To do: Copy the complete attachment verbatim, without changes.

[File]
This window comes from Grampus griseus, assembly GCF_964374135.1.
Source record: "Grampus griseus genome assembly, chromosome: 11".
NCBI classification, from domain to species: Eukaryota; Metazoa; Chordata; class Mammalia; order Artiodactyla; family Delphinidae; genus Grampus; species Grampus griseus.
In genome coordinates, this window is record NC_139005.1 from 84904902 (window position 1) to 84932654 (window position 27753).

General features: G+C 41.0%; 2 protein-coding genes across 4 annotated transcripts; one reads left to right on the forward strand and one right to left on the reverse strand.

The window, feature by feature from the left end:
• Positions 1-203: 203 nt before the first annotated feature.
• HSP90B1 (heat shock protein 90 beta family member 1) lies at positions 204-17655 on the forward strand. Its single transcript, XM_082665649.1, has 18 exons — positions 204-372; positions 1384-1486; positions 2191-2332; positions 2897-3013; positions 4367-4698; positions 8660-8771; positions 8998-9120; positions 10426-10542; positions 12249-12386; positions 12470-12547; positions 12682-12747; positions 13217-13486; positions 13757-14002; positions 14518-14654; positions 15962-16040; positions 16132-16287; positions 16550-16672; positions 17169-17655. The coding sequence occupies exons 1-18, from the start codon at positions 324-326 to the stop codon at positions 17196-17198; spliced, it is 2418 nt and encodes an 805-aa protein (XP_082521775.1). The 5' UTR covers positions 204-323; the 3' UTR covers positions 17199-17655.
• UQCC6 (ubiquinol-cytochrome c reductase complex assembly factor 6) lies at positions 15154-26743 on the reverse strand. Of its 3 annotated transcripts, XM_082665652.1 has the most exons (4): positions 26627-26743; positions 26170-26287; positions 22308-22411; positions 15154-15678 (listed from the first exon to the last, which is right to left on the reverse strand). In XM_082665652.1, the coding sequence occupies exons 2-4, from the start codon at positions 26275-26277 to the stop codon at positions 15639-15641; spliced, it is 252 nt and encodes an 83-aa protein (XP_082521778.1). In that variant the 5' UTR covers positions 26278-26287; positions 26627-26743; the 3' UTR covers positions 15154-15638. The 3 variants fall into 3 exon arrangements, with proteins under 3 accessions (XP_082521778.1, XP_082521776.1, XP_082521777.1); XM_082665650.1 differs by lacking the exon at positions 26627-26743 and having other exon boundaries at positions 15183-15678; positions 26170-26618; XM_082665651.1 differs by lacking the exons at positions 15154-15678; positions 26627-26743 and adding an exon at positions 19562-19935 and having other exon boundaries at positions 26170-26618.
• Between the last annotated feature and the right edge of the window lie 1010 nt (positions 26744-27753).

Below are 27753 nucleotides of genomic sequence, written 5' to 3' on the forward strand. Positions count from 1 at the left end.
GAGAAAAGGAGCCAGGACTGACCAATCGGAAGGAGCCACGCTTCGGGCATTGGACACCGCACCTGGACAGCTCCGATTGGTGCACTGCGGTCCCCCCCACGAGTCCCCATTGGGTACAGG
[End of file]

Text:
This window comes from Grampus griseus, assembly GCF_964374135.1.
Source record: "Grampus griseus genome assembly, chromosome: 11".
NCBI classification, from domain to species: Eukaryota; Metazoa; Chordata; class Mammalia; order Artiodactyla; family Delphinidae; genus Grampus; species Grampus griseus.
In genome coordinates, this window is record NC_139005.1 from 84904902 (window position 1) to 84932654 (window position 27753).

General features: G+C 41.0%; 2 protein-coding genes across 4 annotated transcripts; one reads left to right on the forward strand and one right to left on the reverse strand.

The window, feature by feature from the left end:
• Positions 1-203: 203 nt before the first annotated feature.
• HSP90B1 (heat shock protein 90 beta family member 1) lies at positions 204-17655 on the forward strand. Its single transcript, XM_082665649.1, has 18 exons — positions 204-372; positions 1384-1486; positions 2191-2332; positions 2897-3013; positions 4367-4698; positions 8660-8771; positions 8998-9120; positions 10426-10542; positions 12249-12386; positions 12470-12547; positions 12682-12747; positions 13217-13486; positions 13757-14002; positions 14518-14654; positions 15962-16040; positions 16132-16287; positions 16550-16672; positions 17169-17655. The coding sequence occupies exons 1-18, from the start codon at positions 324-326 to the stop codon at positions 17196-17198; spliced, it is 2418 nt and encodes an 805-aa protein (XP_082521775.1). The 5' UTR covers positions 204-323; the 3' UTR covers positions 17199-17655.
• UQCC6 (ubiquinol-cytochrome c reductase complex assembly factor 6) lies at positions 15154-26743 on the reverse strand. Of its 3 annotated transcripts, XM_082665652.1 has the most exons (4): positions 26627-26743; positions 26170-26287; positions 22308-22411; positions 15154-15678 (listed from the first exon to the last, which is right to left on the reverse strand). In XM_082665652.1, the coding sequence occupies exons 2-4, from the start codon at positions 26275-26277 to the stop codon at positions 15639-15641; spliced, it is 252 nt and encodes an 83-aa protein (XP_082521778.1). In that variant the 5' UTR covers positions 26278-26287; positions 26627-26743; the 3' UTR covers positions 15154-15638. The 3 variants fall into 3 exon arrangements, with proteins under 3 accessions (XP_082521778.1, XP_082521776.1, XP_082521777.1); XM_082665650.1 differs by lacking the exon at positions 26627-26743 and having other exon boundaries at positions 15183-15678; positions 26170-26618; XM_082665651.1 differs by lacking the exons at positions 15154-15678; positions 26627-26743 and adding an exon at positions 19562-19935 and having other exon boundaries at positions 26170-26618.
• Between the last annotated feature and the right edge of the window lie 1010 nt (positions 26744-27753).

Below are 27753 nucleotides of genomic sequence, written 5' to 3' on the forward strand. Positions count from 1 at the left end.
GAGAAAAGGAGCCAGGACTGACCAATCGGAAGGAGCCACGCTTCGGGCATTGGACACCGCACCTGGACAGCTCCGATTGGTGCACTGCGGTCCCCCCCACGAGTCCCCATTGGGTACAGG